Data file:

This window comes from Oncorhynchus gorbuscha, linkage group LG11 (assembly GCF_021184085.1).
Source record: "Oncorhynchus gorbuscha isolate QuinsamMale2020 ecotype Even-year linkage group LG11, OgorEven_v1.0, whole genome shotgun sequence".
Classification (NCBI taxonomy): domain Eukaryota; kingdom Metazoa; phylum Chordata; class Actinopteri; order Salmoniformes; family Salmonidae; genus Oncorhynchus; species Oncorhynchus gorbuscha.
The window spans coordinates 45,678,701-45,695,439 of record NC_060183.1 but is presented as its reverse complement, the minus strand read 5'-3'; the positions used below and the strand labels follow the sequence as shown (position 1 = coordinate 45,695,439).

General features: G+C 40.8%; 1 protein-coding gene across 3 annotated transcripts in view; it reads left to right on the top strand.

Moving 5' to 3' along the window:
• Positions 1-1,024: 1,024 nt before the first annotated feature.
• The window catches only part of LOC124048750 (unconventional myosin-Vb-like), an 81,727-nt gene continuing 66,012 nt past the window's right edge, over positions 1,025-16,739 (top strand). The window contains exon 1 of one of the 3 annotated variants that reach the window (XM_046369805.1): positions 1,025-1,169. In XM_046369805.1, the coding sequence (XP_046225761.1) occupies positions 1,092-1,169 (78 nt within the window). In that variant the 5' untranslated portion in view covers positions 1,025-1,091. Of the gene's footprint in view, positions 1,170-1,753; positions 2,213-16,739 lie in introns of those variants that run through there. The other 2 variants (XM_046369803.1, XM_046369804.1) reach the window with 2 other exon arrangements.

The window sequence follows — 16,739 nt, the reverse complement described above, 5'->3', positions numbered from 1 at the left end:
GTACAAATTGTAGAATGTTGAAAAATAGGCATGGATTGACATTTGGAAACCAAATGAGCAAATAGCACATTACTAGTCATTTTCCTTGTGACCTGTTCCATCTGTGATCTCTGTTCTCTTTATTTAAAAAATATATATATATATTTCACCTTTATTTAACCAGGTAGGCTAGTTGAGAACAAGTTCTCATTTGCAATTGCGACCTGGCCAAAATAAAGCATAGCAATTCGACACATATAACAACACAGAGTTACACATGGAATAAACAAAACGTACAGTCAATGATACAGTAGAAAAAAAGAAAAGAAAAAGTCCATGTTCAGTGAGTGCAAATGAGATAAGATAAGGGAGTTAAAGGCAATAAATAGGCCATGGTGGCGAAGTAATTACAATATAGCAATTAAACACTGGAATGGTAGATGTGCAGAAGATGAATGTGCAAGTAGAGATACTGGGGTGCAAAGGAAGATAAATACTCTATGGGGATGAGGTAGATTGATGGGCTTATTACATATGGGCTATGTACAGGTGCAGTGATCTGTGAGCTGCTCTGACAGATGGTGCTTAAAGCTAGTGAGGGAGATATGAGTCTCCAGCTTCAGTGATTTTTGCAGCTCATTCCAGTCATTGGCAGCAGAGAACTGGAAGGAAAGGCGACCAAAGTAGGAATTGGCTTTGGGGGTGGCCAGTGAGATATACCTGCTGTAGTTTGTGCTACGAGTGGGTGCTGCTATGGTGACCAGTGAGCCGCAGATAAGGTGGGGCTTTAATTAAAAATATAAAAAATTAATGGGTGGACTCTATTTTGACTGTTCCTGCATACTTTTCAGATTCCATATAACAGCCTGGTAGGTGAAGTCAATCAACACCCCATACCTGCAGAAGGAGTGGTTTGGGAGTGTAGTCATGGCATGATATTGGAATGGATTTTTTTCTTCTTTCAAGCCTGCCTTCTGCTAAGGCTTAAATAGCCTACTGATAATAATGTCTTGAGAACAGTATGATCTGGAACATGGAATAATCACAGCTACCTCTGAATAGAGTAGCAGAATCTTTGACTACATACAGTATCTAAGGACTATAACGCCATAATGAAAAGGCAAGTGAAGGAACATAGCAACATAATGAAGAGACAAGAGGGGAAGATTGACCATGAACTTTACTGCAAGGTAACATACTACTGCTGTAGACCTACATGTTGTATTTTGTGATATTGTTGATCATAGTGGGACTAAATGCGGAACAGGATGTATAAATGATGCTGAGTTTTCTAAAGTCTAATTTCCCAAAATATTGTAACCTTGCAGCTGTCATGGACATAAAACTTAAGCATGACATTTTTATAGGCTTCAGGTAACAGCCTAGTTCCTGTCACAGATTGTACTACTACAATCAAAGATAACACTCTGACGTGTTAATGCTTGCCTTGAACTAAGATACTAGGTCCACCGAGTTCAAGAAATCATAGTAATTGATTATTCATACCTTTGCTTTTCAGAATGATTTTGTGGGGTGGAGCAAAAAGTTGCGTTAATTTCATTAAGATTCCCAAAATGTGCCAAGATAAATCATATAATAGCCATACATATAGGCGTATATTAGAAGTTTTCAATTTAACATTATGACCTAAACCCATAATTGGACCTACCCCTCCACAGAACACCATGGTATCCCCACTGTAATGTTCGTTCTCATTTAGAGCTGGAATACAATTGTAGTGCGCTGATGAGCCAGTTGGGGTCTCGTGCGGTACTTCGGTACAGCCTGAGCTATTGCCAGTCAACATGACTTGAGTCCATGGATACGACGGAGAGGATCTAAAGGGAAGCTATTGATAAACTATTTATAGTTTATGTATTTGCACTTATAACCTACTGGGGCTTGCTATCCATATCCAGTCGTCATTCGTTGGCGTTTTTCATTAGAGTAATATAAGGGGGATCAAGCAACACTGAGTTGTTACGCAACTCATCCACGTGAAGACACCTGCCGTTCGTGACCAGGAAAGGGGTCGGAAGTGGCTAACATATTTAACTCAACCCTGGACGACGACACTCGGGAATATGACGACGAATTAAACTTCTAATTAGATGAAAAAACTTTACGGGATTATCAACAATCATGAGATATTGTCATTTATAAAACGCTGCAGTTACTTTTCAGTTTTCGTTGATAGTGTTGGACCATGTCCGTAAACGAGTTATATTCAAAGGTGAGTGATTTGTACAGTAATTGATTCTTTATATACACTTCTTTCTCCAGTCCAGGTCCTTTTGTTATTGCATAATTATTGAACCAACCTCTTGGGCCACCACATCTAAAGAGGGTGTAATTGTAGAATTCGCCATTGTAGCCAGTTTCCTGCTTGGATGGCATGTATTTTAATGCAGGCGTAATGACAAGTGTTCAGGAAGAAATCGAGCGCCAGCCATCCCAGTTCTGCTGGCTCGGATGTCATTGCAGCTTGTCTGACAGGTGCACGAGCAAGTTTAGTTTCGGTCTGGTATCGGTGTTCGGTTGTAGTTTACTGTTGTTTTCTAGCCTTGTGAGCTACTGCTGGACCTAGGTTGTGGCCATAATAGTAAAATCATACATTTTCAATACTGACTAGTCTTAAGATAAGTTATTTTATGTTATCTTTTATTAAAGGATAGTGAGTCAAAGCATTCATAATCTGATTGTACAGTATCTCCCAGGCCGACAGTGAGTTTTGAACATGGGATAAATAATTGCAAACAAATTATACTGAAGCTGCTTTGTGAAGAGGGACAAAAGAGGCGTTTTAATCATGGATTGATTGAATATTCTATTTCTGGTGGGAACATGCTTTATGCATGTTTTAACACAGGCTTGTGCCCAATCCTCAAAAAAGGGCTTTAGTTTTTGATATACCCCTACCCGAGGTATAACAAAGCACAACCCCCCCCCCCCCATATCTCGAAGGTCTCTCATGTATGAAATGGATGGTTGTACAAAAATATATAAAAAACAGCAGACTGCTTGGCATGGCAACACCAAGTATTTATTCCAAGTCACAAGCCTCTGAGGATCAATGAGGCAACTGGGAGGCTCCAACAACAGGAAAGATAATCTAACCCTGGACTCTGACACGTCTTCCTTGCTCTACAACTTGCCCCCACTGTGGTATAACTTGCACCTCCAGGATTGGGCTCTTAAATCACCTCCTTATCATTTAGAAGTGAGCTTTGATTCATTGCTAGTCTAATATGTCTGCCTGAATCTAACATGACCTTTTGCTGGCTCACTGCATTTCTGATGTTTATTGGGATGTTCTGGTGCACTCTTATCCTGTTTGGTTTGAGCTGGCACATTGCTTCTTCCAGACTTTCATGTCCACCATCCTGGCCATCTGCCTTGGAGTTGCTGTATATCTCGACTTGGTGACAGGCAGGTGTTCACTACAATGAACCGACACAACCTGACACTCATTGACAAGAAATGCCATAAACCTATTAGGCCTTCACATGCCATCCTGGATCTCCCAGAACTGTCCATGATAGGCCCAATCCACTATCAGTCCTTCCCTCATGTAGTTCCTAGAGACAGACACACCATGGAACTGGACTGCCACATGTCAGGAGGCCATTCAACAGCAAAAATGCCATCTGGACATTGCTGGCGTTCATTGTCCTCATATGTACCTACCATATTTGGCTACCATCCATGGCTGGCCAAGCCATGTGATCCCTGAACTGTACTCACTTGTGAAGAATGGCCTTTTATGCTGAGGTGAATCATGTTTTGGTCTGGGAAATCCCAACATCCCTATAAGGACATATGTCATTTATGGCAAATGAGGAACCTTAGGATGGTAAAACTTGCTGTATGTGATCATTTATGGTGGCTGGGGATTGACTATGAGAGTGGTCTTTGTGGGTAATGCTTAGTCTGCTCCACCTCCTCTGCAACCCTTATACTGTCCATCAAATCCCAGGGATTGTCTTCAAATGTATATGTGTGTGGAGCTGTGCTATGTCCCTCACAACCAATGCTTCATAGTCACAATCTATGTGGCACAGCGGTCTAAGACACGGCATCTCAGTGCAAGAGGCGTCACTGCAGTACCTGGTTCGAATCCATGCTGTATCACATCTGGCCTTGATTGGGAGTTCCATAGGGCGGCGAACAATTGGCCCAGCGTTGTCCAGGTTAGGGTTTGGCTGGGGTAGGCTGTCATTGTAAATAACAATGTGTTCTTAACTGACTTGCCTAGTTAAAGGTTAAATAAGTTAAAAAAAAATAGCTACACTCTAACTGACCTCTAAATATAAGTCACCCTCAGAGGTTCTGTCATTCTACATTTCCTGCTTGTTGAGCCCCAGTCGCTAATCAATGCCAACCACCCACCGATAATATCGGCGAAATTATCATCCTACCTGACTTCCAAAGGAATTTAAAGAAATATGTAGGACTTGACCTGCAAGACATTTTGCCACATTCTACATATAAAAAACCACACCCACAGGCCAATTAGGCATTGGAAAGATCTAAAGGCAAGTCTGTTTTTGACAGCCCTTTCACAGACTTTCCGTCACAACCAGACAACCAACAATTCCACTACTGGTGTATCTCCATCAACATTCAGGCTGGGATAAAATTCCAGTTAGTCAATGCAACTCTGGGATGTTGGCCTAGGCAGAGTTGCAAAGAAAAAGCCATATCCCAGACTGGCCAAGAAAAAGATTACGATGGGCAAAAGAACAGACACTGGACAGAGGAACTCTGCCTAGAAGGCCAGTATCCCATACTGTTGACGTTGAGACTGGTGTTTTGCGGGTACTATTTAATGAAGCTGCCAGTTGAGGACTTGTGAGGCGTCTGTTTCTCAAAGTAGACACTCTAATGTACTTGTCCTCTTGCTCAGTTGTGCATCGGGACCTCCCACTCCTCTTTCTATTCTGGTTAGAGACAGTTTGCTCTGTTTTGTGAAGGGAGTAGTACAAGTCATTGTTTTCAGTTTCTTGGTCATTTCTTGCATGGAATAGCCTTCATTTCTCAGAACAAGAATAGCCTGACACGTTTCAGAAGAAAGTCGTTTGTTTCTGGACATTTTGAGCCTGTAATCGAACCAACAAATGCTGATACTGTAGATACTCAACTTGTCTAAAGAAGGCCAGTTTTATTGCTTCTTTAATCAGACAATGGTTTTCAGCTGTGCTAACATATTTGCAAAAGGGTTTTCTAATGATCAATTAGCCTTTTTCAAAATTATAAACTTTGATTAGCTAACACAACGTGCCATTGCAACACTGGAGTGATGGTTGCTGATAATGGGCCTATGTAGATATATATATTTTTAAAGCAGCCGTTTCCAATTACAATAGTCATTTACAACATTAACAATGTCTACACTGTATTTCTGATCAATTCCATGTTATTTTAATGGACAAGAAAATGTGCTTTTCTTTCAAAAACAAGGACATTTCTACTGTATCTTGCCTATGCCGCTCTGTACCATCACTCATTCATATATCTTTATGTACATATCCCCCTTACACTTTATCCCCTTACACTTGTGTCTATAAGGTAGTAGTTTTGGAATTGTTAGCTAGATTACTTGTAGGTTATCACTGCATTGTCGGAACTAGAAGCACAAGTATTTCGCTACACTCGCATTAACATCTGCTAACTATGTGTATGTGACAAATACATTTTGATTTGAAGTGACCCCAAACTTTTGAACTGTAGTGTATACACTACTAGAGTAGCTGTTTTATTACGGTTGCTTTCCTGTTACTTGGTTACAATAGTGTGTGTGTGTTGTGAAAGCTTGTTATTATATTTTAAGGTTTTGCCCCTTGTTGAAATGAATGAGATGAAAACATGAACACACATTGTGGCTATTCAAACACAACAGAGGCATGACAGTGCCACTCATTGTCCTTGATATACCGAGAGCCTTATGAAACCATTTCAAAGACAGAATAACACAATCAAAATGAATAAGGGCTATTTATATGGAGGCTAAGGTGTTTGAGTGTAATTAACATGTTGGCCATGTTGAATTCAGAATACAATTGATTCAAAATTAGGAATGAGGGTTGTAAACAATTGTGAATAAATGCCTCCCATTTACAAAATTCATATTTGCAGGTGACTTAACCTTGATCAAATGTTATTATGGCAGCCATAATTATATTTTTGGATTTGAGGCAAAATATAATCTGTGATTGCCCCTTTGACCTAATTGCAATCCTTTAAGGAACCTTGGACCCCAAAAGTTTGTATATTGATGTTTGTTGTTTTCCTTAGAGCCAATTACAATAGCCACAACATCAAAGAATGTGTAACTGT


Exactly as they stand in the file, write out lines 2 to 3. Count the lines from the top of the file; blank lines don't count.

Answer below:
Source record: "Oncorhynchus gorbuscha isolate QuinsamMale2020 ecotype Even-year linkage group LG11, OgorEven_v1.0, whole genome shotgun sequence".
Classification (NCBI taxonomy): domain Eukaryota; kingdom Metazoa; phylum Chordata; class Actinopteri; order Salmoniformes; family Salmonidae; genus Oncorhynchus; species Oncorhynchus gorbuscha.